Once you’ve got access, you can try going to geoiptool.com to verify that you are connecting through your new server. If the marker it places on the map is in the region you chose for your DigitalOcean server, and not your current location, you know it’s working.

Share your cloud server

As the owner of a cloud server, you can create non-administrator invitation URLs for other users. Share these URLs with your friends, family, or members of your organisation as you like. To issue an invitation, switch to the SHARE ACCESS tab and, under your new uProxy cloud entry in your contact list, click SHARE WITH A FRIEND. This generates a new, unique invite link, which you can now send to friends so they can get access through your new uProxy cloud server.

Note that, since you’re the only one with the administrator invitation, you’re the only one who can invite friends to use your uProxy cloud server; friends you’ve invited via a non-administrator URL can’t invite their friends. Also, it is currently difficult to revoke invitations you’ve already sent. We will make this easy in the future, but for now, be careful to only invite people you can trust to use your server in the ways you intend them to.


That’s it! Thanks for being one of our first testers of uProxy cloud server. We hope it works well for you and would love to hear about your experience.

Wednesday, January 27, 2016

With new GitHub support, uProxy works everywhere!

It’s our great pleasure to announce that the latest version of uProxy should work well everywhere in the world, including places where Facebook and Google are blocked. Hurray!

uProxy now offers a new option for finding and connecting to friends: GitHub. GitHub is a site for helping developers share code, but uProxy can use GitHub to share the information needed to set up direct connections between friends, the same way uProxy uses social networks. Most important, for many users, GitHub is more accessible than social networks, and it’s free to sign up.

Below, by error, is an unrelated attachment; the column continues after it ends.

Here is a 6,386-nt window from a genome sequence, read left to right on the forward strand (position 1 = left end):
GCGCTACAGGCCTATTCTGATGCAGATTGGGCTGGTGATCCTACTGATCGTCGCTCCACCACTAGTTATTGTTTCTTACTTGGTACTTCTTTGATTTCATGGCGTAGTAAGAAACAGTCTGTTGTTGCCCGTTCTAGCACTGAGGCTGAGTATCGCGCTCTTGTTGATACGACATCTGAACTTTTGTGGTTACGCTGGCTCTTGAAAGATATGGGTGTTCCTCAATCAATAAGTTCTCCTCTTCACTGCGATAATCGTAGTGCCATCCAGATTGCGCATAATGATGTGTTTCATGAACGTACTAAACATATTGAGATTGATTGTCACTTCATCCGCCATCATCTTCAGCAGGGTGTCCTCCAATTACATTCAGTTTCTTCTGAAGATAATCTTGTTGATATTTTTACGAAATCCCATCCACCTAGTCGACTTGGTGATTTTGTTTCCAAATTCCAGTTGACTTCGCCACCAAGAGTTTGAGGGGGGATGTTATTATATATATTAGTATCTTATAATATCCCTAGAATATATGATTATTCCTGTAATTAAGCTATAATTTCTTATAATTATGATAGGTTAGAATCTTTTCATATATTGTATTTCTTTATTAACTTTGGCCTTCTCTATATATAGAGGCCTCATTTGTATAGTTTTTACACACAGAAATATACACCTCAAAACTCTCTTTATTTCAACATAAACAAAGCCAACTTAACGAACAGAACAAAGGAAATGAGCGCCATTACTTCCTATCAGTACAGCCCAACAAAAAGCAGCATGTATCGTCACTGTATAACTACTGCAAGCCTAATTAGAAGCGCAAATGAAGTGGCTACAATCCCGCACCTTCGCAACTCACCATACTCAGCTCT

Check out our uProxy + GitHub setup guide if you’d like to give it a try.

We’re beyond excited to welcome the new users that this will enable to use uProxy, and we can’t wait to hear how it’s working for you. As always, please don’t hesitate to get in touch.

Happy new year on behalf of the uProxy team!

Tuesday, December 8, 2015

New Blog, Stay Tuned for Updates!

Hello, uProxy World!

I’m Josh, and I joined the uProxy team to help grow uProxy’s user and developer communities. I’m excited to be writing to you from our new blog, and am looking forward to working with you in the coming months to make sure uProxy is meeting your needs as well as possible as we continue to build it.

Looking at the download stats over the past year, uProxy has been downloaded in 92 countries and counting. We’re delighted to see so much interest from users around the world, and are eager for uProxy to help more and more people experience the Internet as it was meant to be.

But as many of you have noticed, there’s one major caveat:

For best results, you currently need access to Gmail or Facebook, which are accessible everywhere except China. We are committed to making sure that uProxy works well everywhere in the world.

To be precise, currently uProxy can help you if:

  1. You are comfortable using software in the following languages: English, Farsi, Arabic, Turkish, and Vietnamese.
  2. You want to use uProxy to connect to a friend because:
    1. Your internet connection can’t access certain sites, but your friend’s connection can.
    2. Vice versa: Your friend can’t access sites that you can, and you want to share your access with them.
  3. Either:
    1. Both of you can connect within uProxy using the same service (e.g. Gmail or Facebook), and accept one another’s invites. Accepting an invite allows you and your friend to appear in each other’s contact lists, so that you can subsequently ask for permission to share their connection, or offer them access to share yours, whenever you’re both online running uProxy at the same time.
    2. Or, you both have some other way of exchanging uProxy links (e.g. by copy/pasting into a shared doc) each time you’d like to make a direct connection.
  4. Both you and your friend can install Chrome or Firefox on your computers and keep it up to date, and you can both install the uProxy extension from official sources: the Chrome Web Store, the Firefox Add-Ons site, or directly from uproxy.org.

For many users, we’ve been thrilled to hear that the latest version of uProxy is fast, reliable, and user-friendly. But for other users, we know these requirements cause significant friction. More generally, uProxy only recently graduated from alpha to beta status, and therefore is still better suited to users with more experience using beta software. The team is hard at work on a number of improvements, and I can’t wait to share them with you soon.

In the meantime, if you have any questions or feedback you’d like to share, please don’t hesitate to leave a comment below, in our forum, on our Facebook page, or in an email directly to me.

Thanks for following along. We’re looking forward to big things ahead.

P.S. If you use Slack or IRC, please feel free to join our Slack community or IRC channel. I’ve been hanging out there to welcome newcomers, and am looking forward to meeting you!